European officials criticize Trump’s NATO comments

By Thomson Reuters Feb 11, 2024 | 6:38 AM

PARIS (Reuters) – Two European officials criticized Donald Trump on Sunday after comments the former U.S. president made about not protecting NATO allies who aren’t paying enough from a potential Russian invasion.

EU Internal Market Commissioner Thierry Breton was asked in an LCI television interview about the remarks on Saturday by Trump, who is likely to be the Republican nominee in this year’s U.S. presidential election.

“We cannot flip a coin about our security every four years depending on this or that election, namely the U.S. presidential election,” Breton said, adding European Union leaders understood the bloc needed to boost its own military spending and capacities.

Polish Defence Minister Wladyslaw Kosiniak-Kamysz also weighed in.

“NATO’s motto ‘one for all, all for one’ is a concrete commitment. Undermining the credibility of allied countries means weakening the entire NATO,” he wrote on social media platform X.

“No election campaign is an excuse for playing with the security of the Alliance.”

Officials at NATO headquarters in Brussels did not immediately respond to a request for comment. The NATO treaty contains a provision that guarantees mutual defence of member states if one is attacked.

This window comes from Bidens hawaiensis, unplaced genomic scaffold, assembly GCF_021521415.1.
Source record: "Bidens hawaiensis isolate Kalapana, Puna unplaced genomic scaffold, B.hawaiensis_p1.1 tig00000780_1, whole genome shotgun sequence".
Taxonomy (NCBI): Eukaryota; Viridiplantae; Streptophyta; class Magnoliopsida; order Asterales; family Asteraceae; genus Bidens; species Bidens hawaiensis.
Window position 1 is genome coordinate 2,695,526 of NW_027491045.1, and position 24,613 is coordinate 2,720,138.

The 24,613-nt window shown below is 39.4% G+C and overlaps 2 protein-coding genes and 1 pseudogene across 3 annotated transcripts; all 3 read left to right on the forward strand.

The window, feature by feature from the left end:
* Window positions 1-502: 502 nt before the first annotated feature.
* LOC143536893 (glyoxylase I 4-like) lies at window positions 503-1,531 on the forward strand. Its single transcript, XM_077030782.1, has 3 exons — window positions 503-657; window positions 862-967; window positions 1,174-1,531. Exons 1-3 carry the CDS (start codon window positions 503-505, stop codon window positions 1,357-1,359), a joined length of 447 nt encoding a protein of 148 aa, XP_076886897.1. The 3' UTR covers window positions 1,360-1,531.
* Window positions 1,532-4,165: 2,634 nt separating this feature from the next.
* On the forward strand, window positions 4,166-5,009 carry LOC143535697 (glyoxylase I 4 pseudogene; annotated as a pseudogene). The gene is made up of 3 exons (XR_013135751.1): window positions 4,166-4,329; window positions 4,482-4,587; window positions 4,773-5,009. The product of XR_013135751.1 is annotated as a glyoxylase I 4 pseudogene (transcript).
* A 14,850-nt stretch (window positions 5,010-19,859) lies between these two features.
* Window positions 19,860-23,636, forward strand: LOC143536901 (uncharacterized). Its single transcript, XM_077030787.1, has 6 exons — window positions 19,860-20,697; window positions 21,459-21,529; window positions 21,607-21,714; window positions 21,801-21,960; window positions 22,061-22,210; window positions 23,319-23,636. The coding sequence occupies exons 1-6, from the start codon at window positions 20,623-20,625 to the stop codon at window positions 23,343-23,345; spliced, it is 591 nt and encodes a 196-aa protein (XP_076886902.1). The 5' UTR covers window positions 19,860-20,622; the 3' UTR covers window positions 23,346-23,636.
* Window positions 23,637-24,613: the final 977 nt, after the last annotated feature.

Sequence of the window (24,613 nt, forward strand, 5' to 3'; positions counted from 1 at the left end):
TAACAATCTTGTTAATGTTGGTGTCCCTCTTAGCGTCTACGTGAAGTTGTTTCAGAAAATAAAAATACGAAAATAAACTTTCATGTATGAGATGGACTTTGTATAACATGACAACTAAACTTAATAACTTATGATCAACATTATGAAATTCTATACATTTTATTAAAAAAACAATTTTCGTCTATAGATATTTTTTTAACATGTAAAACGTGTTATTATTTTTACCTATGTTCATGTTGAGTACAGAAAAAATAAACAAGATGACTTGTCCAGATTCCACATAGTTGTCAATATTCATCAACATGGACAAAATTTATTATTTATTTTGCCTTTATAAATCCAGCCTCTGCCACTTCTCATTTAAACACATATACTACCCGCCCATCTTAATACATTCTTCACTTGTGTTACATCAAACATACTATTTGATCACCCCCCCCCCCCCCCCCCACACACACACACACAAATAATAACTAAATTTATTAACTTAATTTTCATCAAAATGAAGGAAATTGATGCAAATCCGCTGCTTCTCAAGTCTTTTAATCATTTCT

Trump, speaking during a political rally in South Carolina on Saturday and appearing to recount a meeting with NATO leaders, quoted the president of “a big country” that he did not name as asking, “Well sir if we don’t pay, and we’re attacked by Russia – will you protect us?”

“I said: ‘You didn’t pay? You’re delinquent?’ He said: ‘Yes, let’s say that happened.’ No I would not protect you. In fact I would encourage them to do whatever the hell they want. You gotta pay.”

“We have heard that before… Nothing new under the sun”, Breton said, adding:

“He maybe has issues with his memory, it was actually a female president, not of a country, but of the European Union”, Breton said, referring to the bloc’s Commission President Ursula Von der Leyen and a conversation she had with Trump in 2020.

White House spokesperson Andrew Bates, asked about Trump’s comments, said, “Encouraging invasions of our closest allies by murderous regimes is appalling and unhinged – and it endangers American national security, global stability and our economy at home.”

(Reporting by Tassilo Hummel; Additional reporting by Anna Wlodarczak-Semczuk; Editing by Frances Kerry)